When I say the word ‘family’ to you, what is it that comes to mind?
According to the reliable Internet search engine, ‘family’ is ‘a group of people related by blood or marriage.’
Although family can be explained quite simply, it was not until my later years that I realised the actual importance of family. Perhaps it was going through something so life changing that helped me to understand their worth, or maybe it was just something to do with maturing. Whatever it was, I am thankful that I can finally grasp just what family is, and just how integral a role they play in my life.
Anyone that has had to go through Encephalitis, or something similar, will probably share a similar view. Family are the ones that are there for you, no matter what.
One component that comes hand in hand with having a brain injury is that you have to learn to rely on other people for help. It can be difficult to give up your old responsibilities and let someone else take over. Encephalitis also makes people change, they are no longer the person that you once knew, and that can put a huge strain on relationships.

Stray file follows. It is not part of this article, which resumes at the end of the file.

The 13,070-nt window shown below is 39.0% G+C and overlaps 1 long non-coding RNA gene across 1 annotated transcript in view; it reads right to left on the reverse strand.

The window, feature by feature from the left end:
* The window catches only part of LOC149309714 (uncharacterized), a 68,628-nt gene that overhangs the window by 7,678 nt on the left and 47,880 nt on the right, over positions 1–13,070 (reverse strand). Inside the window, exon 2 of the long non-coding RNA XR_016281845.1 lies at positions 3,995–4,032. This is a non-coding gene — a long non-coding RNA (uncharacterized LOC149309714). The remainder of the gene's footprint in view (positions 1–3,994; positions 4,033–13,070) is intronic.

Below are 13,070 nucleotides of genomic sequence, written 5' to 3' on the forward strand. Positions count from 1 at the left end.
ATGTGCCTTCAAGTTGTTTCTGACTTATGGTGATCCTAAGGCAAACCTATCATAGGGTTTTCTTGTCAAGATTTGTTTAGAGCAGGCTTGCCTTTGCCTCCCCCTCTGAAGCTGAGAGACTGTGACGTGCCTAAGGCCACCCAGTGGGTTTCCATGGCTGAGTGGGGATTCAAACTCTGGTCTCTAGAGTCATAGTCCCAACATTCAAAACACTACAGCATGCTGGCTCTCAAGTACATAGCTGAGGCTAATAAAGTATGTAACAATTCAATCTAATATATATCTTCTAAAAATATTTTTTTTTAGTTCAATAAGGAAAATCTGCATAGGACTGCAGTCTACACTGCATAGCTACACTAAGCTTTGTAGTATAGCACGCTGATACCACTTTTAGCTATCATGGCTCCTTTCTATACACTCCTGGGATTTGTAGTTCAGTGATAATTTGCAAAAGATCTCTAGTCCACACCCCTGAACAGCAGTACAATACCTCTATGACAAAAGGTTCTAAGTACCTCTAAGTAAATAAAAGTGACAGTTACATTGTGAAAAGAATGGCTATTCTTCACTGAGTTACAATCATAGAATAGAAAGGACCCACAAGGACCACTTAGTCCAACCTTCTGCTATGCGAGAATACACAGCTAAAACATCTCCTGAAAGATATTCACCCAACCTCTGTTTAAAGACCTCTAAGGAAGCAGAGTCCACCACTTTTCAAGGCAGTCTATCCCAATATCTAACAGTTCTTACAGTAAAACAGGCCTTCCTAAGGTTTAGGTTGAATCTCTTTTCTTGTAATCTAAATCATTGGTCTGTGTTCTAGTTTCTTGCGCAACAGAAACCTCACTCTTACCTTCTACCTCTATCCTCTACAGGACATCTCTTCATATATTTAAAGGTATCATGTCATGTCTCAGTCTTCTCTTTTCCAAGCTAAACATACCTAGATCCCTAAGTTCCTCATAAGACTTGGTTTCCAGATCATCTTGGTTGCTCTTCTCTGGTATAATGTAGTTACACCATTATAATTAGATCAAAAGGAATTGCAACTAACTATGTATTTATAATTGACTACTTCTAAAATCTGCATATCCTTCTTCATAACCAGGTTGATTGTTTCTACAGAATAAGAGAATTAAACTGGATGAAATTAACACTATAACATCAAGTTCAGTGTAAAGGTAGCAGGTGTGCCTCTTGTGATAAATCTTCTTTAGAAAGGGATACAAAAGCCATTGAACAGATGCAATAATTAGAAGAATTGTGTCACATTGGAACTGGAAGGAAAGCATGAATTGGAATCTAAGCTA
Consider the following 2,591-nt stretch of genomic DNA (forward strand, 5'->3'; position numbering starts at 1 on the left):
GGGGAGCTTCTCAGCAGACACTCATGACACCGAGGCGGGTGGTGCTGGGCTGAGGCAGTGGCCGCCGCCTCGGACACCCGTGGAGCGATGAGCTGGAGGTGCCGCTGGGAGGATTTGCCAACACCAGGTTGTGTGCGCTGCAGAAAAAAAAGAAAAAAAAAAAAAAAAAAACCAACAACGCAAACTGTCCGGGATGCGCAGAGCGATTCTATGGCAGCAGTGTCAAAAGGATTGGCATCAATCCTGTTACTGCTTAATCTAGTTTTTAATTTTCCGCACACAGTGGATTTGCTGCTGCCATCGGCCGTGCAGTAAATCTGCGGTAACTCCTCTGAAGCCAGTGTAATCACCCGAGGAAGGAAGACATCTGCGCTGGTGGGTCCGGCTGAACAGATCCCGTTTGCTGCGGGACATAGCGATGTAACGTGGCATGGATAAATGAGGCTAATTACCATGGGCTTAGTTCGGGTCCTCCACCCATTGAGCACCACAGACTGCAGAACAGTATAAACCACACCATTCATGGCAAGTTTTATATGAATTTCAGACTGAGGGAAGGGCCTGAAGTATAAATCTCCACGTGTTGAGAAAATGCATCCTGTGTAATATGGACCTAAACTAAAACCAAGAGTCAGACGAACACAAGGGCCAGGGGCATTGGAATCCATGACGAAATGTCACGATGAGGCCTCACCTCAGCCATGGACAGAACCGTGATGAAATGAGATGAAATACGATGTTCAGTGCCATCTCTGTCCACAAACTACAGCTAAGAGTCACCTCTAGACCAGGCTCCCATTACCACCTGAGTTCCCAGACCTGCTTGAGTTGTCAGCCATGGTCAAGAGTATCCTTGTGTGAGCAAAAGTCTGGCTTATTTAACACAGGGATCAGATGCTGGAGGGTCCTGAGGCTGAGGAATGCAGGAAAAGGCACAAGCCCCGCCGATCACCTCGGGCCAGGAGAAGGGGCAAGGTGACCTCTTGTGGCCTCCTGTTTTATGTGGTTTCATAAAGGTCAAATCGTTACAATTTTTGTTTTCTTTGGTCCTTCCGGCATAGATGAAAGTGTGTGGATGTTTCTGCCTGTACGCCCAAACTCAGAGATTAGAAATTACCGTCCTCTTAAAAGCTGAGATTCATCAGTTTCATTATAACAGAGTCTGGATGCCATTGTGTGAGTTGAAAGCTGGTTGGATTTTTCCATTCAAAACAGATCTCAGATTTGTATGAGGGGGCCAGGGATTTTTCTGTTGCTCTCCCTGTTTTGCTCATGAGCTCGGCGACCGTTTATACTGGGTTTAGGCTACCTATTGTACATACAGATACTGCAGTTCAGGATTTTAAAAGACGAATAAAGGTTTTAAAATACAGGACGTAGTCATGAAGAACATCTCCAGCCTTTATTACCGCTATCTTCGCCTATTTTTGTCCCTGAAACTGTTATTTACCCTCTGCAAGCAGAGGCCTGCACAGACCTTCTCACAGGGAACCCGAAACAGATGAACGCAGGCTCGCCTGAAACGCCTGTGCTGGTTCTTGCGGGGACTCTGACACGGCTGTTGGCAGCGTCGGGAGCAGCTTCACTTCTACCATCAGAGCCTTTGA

Although it may sound cliché, going through something like Encephalitis truly shows you who your real friends are.
That being said, Encephalitis also makes you realise just how important family is. I’m not sure if it’s because having a brain injury makes you more reliant on your parents, whatever age you are, or something else. But whatever it is, Encephalitis makes you appreciate family.
People get fed up of us talking about our problems all the time. They don’t want us to link everything they say to our past experiences. They don’t want to know what new medications we are taking or how we are worried about a relapse. People just don’t want to know.
That, to me, is why the Encephalitis Family weekend is so important, because there we are all family. We have all been through something and can speak to each other freely, we have all had to pick ourselves up and start again, and most importantly, we have all realised how fragile life is, and the importance of living each day as if it is your last.
Spending time with other people that understand what you have been through and the struggles that you have each and everyday is something that cannot be measured. It is at the Encephalitis Family weekend that I realised that I am not alone. It was where I realised that I did not have just one family. I have two.
My second family are the only other place that I feel at home.
So I suppose, personally, family means those people that I can be ‘me’ around. Those people that I can talk to about Encephalitis to until I’m blue in the face. Those people that ‘get me’.
My encephalitis family is my second family. My place that I can call home.